The Commonwealth Government’s Low Income Energy Efficiency Project (LIEEP) investigated various ways of supporting low-income households to lower their energy use and bills. While this remained the primary focus, of significance was the findings across most projects of other key benefits experienced by participating households. These additional benefits to saving energy and bills are termed co-benefits.
Co-benefits were identified as valuable improvements for households in addition to energy savings by a majority of LIEEP projects, with 19 projects empirically measuring at least one co-benefit. These 19 projects offered a diverse array of measurement and categorisation methods for co-benefit data capture. They provided both quantitative and qualitative measures of co-benefits in participant households, with 17 projects providing quantitative measures and 5 providing qualitative measures. In addition, many key insights were provided in LIEEP reports by project partners, some of which present unique and sometimes broader co-benefits than those identified by a single household.
The purpose of this report was to unearth the co-benefit findings and insights delineated in each of the 20 LIEEP project reports and to synthesise these findings in terms of household empirical data and broad project learnings. By so doing, the full impact of LIEEP can be better understood, and the full experiences of households before and after receiving an initiative can be realised. Furthermore, this synthesis creates an opportunity for the expansion and re-definition of current definitions of energy efficiency, and exploration of the impacts it may have, not only on householders’ bills, but their wellbeing and quality of life.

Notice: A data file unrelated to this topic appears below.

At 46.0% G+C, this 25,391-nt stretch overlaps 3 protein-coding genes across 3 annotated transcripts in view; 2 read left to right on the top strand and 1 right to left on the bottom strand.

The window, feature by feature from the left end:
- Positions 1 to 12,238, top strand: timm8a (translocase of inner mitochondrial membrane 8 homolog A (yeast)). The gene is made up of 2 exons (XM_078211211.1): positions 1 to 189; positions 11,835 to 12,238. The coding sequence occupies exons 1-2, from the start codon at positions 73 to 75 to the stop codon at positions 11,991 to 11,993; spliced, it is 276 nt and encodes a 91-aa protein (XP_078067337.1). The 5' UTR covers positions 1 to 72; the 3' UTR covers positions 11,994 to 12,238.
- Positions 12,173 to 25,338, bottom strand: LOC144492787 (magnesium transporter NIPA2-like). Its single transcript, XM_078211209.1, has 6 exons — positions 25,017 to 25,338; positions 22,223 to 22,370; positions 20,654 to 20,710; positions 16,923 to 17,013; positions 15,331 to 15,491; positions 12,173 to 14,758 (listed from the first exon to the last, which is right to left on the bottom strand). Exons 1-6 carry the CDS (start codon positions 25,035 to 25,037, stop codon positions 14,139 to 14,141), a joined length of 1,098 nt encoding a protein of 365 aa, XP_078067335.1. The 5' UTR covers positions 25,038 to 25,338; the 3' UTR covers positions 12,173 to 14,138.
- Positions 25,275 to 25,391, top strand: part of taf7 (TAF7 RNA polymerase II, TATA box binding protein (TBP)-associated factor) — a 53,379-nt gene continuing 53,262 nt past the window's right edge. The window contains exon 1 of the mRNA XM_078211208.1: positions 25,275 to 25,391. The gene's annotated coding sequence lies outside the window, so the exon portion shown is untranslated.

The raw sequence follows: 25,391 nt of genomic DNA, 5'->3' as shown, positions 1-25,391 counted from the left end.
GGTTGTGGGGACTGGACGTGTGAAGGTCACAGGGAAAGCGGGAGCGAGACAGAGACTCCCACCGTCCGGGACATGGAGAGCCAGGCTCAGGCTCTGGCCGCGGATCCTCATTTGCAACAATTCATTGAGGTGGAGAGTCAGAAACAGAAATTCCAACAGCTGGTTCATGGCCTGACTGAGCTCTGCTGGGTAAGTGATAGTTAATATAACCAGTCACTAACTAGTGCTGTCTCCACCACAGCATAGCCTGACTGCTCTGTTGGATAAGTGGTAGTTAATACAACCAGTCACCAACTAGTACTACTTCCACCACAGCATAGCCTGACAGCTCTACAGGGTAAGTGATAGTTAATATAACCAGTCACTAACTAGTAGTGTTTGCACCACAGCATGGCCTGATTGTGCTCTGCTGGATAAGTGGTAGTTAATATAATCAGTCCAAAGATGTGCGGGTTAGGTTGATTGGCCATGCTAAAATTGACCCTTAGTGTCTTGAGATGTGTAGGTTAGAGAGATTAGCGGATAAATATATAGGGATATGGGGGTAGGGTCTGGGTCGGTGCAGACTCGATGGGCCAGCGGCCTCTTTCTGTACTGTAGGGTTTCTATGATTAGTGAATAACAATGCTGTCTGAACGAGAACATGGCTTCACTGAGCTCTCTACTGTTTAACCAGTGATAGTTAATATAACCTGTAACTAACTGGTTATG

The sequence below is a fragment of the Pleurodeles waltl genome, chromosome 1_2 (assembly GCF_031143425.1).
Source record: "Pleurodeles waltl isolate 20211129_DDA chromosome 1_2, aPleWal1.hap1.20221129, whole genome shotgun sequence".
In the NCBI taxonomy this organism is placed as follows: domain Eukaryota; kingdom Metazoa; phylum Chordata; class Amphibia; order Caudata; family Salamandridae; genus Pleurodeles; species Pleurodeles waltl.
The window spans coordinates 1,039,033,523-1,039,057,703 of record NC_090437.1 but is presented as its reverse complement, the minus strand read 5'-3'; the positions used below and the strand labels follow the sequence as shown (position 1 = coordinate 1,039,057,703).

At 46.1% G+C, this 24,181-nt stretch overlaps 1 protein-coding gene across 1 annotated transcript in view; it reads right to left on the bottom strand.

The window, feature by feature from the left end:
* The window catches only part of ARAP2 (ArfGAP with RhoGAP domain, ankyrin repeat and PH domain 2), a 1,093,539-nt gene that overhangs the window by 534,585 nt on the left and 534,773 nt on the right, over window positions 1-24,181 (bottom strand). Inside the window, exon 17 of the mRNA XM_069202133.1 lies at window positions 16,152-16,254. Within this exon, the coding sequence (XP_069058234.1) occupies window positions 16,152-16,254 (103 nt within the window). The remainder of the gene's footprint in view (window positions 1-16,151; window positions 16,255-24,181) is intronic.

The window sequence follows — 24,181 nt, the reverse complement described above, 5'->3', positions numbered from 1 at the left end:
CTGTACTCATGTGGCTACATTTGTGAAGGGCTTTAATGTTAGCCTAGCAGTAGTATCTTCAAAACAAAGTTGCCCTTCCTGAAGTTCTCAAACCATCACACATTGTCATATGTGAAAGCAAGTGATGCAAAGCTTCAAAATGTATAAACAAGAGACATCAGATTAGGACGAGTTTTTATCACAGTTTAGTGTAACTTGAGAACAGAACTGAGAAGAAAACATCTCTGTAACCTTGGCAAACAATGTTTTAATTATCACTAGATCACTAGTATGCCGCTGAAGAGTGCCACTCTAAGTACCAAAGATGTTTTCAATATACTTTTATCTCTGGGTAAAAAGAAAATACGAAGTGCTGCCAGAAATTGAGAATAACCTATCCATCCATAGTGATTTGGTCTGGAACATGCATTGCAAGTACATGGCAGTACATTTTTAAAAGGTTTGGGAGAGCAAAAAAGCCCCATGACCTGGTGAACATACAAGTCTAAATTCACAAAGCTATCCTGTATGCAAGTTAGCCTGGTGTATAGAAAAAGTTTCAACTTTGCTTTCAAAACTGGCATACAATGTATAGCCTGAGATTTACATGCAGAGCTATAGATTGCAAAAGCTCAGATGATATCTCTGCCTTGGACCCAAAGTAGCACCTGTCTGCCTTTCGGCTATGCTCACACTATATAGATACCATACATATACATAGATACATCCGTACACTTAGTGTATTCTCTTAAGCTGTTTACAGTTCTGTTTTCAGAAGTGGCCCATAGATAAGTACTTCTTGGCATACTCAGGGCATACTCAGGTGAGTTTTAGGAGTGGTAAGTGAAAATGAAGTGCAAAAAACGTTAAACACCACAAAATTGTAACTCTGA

The 20 LIEEP projects targeted eight low-income cohorts, which ranged across six states, one territory and one national study. They trialled a combination of nine different energy savings initiatives to support 32,499 Australian households to reduce their energy use and bills, or improve their well-being. Data providing changes in co-benefits was captured for almost 4875 of these households (15%).